Will you go to the King's Park, brahmin, when Oudh you're travelling through?
Find out our dear son Nandiya and tell him our message true,
"Your father and mother are stricken in years and their hearts are fain for you."
The brahmin, saying, "It is well," accepted, and going to Sāketa next day entered the park, and asked "Which is Nandiya?" The deer came near him and said, "I." The brahmin told his message. Nandiya, hearing it, said, "I might go, brahmin; I might certainly leap the fence and go: but I have enjoyed regular food and drink from the king, and this stands to me as a debt: besides I have lived long among these deer, and it is improper for me to go away without doing good to this king and to them, or without showing my strength: but when my turn comes I will do good to them and come gladly": and so explaining this, he spoke two stanzas:
I owe the King my daily drink and food:
I cannot go till I have made it good.
To the King's arrows I'll expose my side:
Then see my mother and be justified.
 The brahmin hearing this went away. Afterwards on the day when his turn came, the king with a great retinue came into the park. The Bodhisatta stood on one side: and the king saying, "I will shoot the deer," fitted a sharp arrow to the string. The Bodhisatta did not run away as other animals do when scared by the fear of death, but fearless and making his charity his guide he stood firm, exposing his side with mighty ribs. The king owing to the efficacy of his love could not discharge the arrow. The Bodhisatta said, "Great king, why do you not shoot the arrow? shoot!" "King of deer, I cannot." "Then see the merit of the virtuous, O great king." Then the king, pleased with the Bodhisatta, dropped his bow and said, "This senseless length of wood knows your merit: shall I who have sense and am a man not know it? forgive me; I give you security." "Great king, you give me security, but what will this herd of deer in the park do?" "I give it to them too." So the Bodhisatta, having gained security for all deer in the park, for birds in the air and fishes in the water, in the way described in the Nigrodha Birth, established the king in the five commands and said, "Great king, it is good for a king to rule a kingdom by forsaking the ways of wrongdoing, not offending against the ten kingly virtues and acting with just righteousness.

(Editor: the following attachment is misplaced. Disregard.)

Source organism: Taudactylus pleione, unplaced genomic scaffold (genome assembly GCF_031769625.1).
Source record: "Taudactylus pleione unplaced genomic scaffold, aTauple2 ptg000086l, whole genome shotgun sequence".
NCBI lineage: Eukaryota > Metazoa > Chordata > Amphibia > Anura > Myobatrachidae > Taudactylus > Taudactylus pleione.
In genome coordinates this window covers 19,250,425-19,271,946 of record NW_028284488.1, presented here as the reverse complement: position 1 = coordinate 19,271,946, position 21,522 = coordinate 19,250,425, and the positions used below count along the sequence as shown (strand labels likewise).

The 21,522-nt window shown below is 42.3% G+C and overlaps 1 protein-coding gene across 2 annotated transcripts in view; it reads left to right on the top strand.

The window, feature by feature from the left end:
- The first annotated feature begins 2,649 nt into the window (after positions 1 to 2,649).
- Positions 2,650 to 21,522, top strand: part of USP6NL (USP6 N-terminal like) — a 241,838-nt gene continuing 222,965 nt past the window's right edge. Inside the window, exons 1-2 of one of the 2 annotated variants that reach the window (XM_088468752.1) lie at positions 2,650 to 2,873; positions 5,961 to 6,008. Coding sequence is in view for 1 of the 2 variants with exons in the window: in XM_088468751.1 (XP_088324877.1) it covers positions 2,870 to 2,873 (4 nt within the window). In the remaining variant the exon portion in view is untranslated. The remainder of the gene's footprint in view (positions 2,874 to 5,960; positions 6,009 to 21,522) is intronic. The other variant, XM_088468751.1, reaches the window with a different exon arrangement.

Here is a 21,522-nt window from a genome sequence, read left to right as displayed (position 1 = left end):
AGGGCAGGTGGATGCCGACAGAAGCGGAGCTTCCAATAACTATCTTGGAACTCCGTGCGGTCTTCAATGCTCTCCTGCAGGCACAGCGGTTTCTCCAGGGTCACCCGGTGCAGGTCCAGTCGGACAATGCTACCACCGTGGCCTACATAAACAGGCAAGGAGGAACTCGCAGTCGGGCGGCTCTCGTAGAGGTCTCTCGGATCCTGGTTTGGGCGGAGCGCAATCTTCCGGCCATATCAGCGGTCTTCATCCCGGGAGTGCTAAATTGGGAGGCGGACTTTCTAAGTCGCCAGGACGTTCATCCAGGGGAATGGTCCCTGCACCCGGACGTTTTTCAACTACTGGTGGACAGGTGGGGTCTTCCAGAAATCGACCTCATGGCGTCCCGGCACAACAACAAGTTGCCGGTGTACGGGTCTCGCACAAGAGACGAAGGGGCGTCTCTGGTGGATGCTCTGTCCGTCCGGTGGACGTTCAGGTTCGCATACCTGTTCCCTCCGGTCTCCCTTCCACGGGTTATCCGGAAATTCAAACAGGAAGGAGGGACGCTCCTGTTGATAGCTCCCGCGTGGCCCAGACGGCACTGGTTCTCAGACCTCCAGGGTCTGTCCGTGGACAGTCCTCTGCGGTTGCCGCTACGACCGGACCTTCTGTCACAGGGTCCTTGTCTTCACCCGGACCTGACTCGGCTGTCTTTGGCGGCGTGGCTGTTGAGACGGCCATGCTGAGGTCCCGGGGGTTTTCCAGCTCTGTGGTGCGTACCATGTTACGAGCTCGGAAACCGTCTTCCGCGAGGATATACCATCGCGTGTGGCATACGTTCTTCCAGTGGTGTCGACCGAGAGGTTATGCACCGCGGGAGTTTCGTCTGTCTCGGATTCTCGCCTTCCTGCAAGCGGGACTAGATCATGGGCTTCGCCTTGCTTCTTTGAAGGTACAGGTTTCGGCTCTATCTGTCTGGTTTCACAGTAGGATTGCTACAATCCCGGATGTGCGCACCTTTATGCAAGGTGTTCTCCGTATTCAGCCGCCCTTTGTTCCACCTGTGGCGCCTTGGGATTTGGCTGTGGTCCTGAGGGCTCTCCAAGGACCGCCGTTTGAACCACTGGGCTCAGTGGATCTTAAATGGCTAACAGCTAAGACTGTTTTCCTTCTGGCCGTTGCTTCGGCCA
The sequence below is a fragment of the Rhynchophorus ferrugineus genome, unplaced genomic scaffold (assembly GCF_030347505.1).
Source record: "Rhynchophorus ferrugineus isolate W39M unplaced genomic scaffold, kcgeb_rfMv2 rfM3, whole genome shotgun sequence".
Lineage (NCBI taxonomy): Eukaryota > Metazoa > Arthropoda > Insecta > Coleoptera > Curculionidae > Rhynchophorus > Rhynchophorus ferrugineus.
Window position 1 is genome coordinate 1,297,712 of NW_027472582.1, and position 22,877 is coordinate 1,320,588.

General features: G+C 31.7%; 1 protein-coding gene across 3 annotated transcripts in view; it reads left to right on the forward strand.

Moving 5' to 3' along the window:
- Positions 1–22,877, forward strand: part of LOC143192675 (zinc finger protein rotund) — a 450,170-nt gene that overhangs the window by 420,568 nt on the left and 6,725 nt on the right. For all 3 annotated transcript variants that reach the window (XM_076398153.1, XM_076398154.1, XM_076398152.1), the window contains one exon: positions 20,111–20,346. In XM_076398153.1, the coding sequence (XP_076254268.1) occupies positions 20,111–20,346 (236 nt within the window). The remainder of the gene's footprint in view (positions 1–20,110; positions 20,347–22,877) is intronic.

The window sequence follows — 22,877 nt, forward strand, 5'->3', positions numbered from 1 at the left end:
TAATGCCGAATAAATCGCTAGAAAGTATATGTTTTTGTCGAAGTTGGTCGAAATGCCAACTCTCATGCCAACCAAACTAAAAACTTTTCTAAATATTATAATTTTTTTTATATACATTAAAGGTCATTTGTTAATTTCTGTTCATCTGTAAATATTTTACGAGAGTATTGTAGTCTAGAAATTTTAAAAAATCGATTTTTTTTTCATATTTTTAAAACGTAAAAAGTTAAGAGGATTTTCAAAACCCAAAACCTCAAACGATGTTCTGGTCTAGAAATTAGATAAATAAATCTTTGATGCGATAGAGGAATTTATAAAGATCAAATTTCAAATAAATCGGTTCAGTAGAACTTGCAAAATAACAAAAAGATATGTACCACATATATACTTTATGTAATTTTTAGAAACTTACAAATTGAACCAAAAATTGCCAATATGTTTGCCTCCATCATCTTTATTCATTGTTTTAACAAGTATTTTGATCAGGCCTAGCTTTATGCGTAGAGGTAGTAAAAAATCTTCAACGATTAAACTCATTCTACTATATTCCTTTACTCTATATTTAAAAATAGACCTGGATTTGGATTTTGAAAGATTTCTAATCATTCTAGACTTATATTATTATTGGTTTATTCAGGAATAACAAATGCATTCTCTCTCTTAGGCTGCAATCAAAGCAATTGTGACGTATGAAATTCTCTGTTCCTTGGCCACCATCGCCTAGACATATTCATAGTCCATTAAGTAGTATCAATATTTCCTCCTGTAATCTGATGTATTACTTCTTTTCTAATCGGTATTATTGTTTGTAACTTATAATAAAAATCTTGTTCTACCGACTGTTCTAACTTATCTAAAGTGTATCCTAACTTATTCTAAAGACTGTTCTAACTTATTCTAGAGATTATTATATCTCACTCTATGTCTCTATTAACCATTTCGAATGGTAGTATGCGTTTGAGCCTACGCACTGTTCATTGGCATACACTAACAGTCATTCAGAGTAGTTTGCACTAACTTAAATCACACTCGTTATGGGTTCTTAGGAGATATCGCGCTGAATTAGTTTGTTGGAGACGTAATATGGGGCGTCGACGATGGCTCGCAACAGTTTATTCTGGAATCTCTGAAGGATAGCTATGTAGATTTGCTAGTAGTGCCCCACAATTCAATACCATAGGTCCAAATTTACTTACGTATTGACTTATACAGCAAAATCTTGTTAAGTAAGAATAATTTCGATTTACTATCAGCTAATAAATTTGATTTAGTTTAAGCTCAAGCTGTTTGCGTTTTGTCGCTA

Alms, morals, charity, justice and penitence,
Peace, mildness, mercy, meekness, patience:
These virtues planted in my soul I feel,
Thence springs up Love and perfect inward weal."
With these words he showed forth the kingly virtues in the form of a stanza, and after staying some days with the king he sent a golden drum round the town, proclaiming the gift of security to all beings: and then saying, "O king, be watchful," he went to see his parents.
Of old in Oudh a king of deer I hight,
By name and nature, Nandiya, Delight.
To kill me in his deer-park came the King,
His bow was bent, his arrow on the string.
To the King's arrow I exposed my side;
Then saw my mother and was justified.
These were the stanzas inspired by Perfect Wisdom.
At the end, the Master declared the Truths, and identified the Birth: — At the end of the Truths, the Brother who supported his mother was established in the First Path: — "At that time the father and mother were members of the royal family, the brahmin was Sāriputta, the king Ānanda, the deer myself."
 There is a pun here on guṇam which means merit or string.